After a four-year break, Helmet will followup 2006’s Monochrome with Seeing Eye Dog. The album also marks the first release on their newly-launched indie label, Work Song. Seeing Eye Dog was produced by frontman Page Hamilton, with additional production by Toshi Kasai and vocal production by Mark Renk.
Obligatory press release gush from Page Hamilton:
“The Helmet musical vocabulary is well established at this point, but I continue to work on a variety of musical projects that inevitably influence the Helmet songs,” says PAGE. “I’ve been working on movies with Elliott Goldenthal and co. for 17 years now and had never really experimented with incorporating these soundscapes (or shit sculpting as I prefer to call it) into Helmet songs. We had a much better recording situation in which I felt much less time pressure and was working with an engineer who was patient and very creative (Toshi Kasai) so away we went. I started layering upper parts of the chords and was digging the sound so I went with it.”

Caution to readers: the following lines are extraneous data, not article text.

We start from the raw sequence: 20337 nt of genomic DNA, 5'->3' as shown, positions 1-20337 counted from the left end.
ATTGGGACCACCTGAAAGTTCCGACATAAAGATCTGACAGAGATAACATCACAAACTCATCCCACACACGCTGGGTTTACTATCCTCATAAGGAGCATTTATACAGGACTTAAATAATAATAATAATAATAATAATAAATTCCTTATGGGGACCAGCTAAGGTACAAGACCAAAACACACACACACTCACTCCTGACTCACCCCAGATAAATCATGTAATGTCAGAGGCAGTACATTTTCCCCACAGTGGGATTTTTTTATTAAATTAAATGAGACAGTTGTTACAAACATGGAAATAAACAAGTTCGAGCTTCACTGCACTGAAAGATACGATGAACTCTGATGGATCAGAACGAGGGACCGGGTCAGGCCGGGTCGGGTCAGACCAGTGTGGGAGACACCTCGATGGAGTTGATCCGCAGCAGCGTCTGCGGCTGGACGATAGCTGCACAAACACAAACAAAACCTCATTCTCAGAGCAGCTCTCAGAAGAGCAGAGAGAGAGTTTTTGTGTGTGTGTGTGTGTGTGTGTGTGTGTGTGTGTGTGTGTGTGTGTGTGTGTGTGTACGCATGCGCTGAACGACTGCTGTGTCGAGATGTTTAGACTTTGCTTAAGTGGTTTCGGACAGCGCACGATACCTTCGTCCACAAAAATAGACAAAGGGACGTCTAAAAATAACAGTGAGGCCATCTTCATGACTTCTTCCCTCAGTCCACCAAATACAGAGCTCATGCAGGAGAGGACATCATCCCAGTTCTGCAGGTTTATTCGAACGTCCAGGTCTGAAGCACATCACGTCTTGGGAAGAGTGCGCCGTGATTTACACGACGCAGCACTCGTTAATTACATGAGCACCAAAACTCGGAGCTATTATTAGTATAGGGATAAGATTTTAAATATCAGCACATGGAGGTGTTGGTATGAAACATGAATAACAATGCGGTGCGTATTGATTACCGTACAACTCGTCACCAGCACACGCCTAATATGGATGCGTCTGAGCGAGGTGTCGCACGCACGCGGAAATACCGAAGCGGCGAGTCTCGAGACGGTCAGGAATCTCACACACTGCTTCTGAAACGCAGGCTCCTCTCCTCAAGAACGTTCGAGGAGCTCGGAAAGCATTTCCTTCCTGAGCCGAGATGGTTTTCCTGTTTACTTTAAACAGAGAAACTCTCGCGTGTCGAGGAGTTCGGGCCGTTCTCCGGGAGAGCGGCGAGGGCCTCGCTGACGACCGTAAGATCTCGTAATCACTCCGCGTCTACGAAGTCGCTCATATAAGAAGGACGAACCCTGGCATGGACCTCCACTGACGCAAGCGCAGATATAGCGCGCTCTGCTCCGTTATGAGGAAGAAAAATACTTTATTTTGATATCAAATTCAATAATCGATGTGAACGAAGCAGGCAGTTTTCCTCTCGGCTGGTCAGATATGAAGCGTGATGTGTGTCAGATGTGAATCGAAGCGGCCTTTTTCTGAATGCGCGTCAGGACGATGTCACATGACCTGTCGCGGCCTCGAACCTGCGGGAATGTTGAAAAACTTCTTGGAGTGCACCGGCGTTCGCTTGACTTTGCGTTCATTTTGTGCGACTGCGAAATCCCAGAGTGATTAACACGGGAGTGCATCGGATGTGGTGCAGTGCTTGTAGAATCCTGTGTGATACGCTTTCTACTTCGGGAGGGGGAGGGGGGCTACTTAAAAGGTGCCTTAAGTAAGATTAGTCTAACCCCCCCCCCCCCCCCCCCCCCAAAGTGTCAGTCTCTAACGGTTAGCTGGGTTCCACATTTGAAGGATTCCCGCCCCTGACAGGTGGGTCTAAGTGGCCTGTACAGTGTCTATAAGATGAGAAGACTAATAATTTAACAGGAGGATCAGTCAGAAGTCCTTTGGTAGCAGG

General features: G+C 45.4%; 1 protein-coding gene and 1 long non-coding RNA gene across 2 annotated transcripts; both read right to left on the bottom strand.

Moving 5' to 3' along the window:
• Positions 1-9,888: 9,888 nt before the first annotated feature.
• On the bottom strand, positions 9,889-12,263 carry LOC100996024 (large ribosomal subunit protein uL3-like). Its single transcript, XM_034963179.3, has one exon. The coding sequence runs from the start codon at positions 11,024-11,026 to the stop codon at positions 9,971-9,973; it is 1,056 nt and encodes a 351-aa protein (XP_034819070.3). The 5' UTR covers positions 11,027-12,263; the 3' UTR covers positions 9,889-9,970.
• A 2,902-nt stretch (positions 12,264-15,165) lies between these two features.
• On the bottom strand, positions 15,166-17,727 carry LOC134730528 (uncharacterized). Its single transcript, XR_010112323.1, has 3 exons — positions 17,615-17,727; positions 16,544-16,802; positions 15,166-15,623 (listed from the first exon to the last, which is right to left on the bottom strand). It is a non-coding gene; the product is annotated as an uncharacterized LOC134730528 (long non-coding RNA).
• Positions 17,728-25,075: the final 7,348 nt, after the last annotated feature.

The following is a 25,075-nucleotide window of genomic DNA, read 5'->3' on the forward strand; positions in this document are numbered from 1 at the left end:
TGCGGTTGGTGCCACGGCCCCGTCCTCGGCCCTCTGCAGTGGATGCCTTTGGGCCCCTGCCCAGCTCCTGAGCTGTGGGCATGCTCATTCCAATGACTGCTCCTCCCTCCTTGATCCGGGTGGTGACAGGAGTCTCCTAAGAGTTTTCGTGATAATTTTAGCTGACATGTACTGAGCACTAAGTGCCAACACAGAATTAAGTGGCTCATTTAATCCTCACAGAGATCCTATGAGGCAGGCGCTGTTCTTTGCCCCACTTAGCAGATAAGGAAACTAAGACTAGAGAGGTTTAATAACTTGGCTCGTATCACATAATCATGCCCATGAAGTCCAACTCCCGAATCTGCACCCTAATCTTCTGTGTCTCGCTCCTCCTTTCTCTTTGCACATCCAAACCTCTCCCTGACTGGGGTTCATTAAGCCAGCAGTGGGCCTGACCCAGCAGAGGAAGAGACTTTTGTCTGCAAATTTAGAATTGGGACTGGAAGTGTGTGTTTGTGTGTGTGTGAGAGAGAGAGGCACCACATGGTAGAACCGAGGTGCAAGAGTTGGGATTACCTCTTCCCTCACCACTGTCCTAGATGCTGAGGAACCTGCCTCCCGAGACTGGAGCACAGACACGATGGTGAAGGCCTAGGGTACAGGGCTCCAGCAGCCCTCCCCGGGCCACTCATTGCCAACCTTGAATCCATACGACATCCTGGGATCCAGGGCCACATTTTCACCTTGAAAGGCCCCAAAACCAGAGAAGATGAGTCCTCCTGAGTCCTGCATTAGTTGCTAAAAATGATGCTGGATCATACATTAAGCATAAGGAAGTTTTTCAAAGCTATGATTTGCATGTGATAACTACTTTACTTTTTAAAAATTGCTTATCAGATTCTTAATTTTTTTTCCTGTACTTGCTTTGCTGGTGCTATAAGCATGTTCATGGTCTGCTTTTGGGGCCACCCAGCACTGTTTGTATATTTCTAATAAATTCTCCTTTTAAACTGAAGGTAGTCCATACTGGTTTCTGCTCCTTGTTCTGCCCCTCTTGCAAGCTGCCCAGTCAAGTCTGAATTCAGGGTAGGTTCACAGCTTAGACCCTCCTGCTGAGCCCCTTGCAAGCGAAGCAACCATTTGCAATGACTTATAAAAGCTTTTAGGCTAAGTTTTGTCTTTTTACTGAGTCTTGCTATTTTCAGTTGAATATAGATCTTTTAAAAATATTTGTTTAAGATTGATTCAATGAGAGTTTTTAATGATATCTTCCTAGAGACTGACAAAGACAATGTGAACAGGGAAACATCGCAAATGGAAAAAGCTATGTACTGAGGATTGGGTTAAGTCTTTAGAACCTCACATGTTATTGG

He adds: “It’s so important to have great musicians in this band as we track the music with my guitar and the drummer and then overdub the 2nd guitar and bass. I can’t stand the sound and anti-human feel of edited rock music. People have always commented that we sound like our albums live. This has a lot to do with it. Humans playing music will always be better than chop shop rock so one has to find the right players.”
In related news, Helmet has just released a digital-only deluxe version of their third album, 1994’s Betty. The reissue features additional tracks were originally only available on the 10″ double gatefold LP and 12″ single for “Biscuits for Smut,” released by Interscope in 1994.
Helmet will embark on a U.S. and European tour later in the year.
Fuente: LimeWire Music Blog